Further thoughts on “Is my son addicted to Wikipedia?”

Further thoughts on “Is my son addicted to Wikipedia?” 150 150 Mediatrics

Recently, I answered a question from a mother who wanted to know whether she should be concerned that her teen son was spending several hours a day on Wikipedia. When the answer was featured on Ask the Mediatrician and discussed on the Center on Media and Child Health Facebook page, several readers challenged whether this boy's intense interest in Wikipedia or excessive internet time was really that bad compared to other things he could be doing. I agreed with many of these comments and realized that I had not made my thoughts totally clear.

I am so glad to see parents engaged in this issue, and I agree with many of the respondents that the Internet is a place where positive things can happen for media-savvy teens. As I mentioned in the original post, Wikipedia’s crowd-sourced content is extremely valuable for research purposes, especially when students understand the importance of evaluating the sources being used in the articles. In fact, I agree with the growing pushback among some thoughtful bloggers and educators who see Wikipedia, used correctly, as an important information source. As several commenters pointed out, the kind of in-depth exploration and clarification of entries described by this mother is an important aspect of using a source like Wikipedia.  Curious young people interested in research, academia, or literature can use it to detail, clarify and help shape the public’s understanding of topics in which they’re interested.

But this parent’s concern was not over Wikipedia as a source or even the internet as a place to spend time, but about her son’s behavior. He has problems with time management, sleeps poorly, and is clinically depressed. Her research led her to articles about internet addiction, but nothing on Wikipedia per se.

There is no scientific evidence that Wikipedia in particular or the internet in general have a negative effect on young people. However, new research published just this month reveals that kids who spend more than two hours per day watching TV or using a computer are more at risk for exhibiting psychological difficulties, regardless of whether they were sedentary or engaged in physical activity (although the risks of depression were even higher if they didn’t exercise regularly).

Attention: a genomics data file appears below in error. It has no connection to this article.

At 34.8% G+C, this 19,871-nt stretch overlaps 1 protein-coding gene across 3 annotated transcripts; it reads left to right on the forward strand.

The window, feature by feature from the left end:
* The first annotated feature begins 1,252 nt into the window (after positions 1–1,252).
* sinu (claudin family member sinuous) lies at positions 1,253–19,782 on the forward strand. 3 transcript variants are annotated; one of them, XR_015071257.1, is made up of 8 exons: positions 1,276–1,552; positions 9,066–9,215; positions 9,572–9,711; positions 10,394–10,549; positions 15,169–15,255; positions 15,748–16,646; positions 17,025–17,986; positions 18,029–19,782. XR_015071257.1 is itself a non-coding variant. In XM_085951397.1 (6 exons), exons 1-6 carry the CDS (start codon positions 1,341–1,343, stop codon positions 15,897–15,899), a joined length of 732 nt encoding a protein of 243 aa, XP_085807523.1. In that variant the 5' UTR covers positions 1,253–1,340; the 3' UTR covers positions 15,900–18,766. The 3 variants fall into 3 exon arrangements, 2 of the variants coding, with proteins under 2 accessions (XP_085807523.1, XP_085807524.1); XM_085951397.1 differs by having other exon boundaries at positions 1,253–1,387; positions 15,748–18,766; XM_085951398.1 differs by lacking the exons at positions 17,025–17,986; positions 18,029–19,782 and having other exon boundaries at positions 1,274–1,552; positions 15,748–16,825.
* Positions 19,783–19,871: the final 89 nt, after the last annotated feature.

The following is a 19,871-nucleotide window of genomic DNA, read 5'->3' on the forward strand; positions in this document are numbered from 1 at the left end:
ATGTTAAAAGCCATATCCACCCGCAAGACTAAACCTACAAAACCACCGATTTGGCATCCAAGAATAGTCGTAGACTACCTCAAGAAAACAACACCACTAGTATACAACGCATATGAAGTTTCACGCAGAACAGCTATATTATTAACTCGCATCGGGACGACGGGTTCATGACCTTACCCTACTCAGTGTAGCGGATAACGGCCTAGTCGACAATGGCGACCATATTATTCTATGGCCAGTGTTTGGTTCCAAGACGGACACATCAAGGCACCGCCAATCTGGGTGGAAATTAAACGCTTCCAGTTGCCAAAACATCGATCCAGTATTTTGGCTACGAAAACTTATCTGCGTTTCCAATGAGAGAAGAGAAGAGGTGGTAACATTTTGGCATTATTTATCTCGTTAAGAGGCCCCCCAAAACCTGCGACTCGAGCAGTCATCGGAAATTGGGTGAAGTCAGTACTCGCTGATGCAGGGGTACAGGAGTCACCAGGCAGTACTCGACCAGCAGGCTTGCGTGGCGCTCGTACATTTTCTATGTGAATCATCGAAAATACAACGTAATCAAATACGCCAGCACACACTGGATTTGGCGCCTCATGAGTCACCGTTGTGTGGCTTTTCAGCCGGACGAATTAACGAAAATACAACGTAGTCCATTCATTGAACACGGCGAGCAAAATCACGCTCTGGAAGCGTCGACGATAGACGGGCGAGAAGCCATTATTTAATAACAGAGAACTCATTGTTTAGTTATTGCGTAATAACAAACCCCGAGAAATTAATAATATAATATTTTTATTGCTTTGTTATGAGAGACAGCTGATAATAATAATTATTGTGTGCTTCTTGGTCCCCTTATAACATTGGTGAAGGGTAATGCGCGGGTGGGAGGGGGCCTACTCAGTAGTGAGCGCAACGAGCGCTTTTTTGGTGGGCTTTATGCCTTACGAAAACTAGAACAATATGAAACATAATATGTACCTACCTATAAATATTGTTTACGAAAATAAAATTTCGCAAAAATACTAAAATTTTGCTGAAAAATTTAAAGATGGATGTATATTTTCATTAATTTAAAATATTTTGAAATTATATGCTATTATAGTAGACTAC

It is very difficult to know whether this particular teen I was answering the question about was affected by his screen media use or whether he took refuge in it. Do his online activities contribute to feeling out of control? Or are they an attempt to overcome anxiety or depression by working on a website which he could edit and help control?

As a pediatrician and health scientist, I don’t like labeling problematic internet use with the sensational and imprecise term “addiction.” (As a parent, I know how negative it sounds, especially as it relates to kids.) Television addiction, an equally inaccurate term, has long been discussed as a problem behavior, but neither it nor “internet addiction” currently meet established standards for formal psychiatric diagnoses as I’ve mentioned in a previous column. Some doctors say the term “pathological use of the internet” would be more accurate, even arguing that it merits inclusion in the Diagnostic and Statistical Manual of Mental Disorders (DSM), the handbook of psychiatric and behavioral diagnoses. As both a clinician and a parent, I take a pragmatic rather than dogmatic approach: I really don’t care what it is labeled, but if a child’s internet use might be affecting his physical, mental or social health, it is worth a try to alter or eliminate that use and see whether the child improves. If there is no difference, the child’s issues may be unrelated or have preceded his media use. If things get better, the problem is taken care of.

There is still much to be learned about how we are affected by the way that we use media. Discussions such as these, where we share observations and experiences with the goal of greater understanding and control of our media environment, will be a key part of our efforts to improve our health and citizenship in the Media Age. Thanks to all our CMCH fans on Facebook who commented on this post. It is conversations like this that make Ask the Mediatrician the resource it is intended to be. Let’s keep the conversation going!

Enjoy your media and use them wisely,
The Mediatrician®